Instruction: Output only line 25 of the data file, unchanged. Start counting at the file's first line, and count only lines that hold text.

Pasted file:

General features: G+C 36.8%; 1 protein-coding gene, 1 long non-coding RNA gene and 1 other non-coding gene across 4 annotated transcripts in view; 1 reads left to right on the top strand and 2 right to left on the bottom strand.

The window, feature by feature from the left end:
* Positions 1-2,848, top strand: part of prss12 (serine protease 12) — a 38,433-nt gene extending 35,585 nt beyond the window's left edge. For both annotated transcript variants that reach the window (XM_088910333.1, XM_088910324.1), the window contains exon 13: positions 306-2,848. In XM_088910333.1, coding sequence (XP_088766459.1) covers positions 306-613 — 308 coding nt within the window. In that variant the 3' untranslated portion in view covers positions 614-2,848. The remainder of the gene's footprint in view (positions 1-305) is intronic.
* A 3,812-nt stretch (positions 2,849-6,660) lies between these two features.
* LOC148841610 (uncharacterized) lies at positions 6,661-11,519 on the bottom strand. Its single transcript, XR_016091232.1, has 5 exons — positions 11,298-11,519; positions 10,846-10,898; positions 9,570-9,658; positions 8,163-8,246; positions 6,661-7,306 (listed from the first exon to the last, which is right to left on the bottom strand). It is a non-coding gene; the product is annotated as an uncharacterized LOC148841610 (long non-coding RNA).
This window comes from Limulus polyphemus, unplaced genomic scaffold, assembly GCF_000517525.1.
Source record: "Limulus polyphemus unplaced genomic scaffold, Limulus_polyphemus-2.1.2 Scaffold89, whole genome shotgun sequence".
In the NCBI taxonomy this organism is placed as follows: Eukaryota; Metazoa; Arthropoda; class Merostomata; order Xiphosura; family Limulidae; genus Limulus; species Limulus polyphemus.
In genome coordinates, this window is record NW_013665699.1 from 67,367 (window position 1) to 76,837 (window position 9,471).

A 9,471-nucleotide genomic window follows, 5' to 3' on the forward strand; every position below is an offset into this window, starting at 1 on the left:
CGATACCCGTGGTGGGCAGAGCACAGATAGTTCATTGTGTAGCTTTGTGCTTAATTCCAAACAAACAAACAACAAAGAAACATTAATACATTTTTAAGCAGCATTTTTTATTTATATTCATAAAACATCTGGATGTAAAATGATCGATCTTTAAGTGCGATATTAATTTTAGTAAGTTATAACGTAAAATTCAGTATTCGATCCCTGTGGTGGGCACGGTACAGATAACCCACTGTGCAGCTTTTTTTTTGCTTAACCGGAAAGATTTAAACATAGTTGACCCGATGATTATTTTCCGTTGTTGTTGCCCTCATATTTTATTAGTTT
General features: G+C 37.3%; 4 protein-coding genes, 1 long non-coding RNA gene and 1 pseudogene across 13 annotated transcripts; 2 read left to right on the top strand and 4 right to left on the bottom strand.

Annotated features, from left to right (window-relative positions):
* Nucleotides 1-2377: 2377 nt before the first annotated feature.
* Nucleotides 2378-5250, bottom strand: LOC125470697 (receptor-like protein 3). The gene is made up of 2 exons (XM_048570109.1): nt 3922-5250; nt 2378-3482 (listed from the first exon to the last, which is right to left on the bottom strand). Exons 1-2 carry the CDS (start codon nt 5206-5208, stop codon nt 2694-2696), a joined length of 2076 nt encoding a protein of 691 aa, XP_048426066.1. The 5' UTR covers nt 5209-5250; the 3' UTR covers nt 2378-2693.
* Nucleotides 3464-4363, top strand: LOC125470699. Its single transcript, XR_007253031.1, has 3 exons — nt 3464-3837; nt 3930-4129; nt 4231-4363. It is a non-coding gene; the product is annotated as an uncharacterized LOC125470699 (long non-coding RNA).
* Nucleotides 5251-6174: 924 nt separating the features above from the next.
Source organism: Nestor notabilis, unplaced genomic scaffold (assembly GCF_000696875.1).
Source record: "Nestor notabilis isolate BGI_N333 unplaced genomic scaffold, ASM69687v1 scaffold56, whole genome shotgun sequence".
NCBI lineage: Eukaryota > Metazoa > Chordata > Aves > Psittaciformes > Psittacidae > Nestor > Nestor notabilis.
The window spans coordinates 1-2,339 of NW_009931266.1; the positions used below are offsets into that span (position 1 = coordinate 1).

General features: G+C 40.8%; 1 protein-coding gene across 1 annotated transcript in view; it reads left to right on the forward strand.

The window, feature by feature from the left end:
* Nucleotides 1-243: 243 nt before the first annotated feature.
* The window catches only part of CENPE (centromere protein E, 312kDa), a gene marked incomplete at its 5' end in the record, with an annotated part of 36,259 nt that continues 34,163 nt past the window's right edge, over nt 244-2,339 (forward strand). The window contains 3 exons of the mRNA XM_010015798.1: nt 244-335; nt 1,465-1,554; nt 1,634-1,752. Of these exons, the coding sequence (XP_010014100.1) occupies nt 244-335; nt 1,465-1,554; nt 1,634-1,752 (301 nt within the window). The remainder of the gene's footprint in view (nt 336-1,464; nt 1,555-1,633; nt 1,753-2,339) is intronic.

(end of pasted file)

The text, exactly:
* The window catches only part of CENPE (centromere protein E, 312kDa), a gene marked incomplete at its 5' end in the record, with an annotated part of 36,259 nt that continues 34,163 nt past the window's right edge, over nt 244-2,339 (forward strand). The window contains 3 exons of the mRNA XM_010015798.1: nt 244-335; nt 1,465-1,554; nt 1,634-1,752. Of these exons, the coding sequence (XP_010014100.1) occupies nt 244-335; nt 1,465-1,554; nt 1,634-1,752 (301 nt within the window). The remainder of the gene's footprint in view (nt 336-1,464; nt 1,555-1,633; nt 1,753-2,339) is intronic.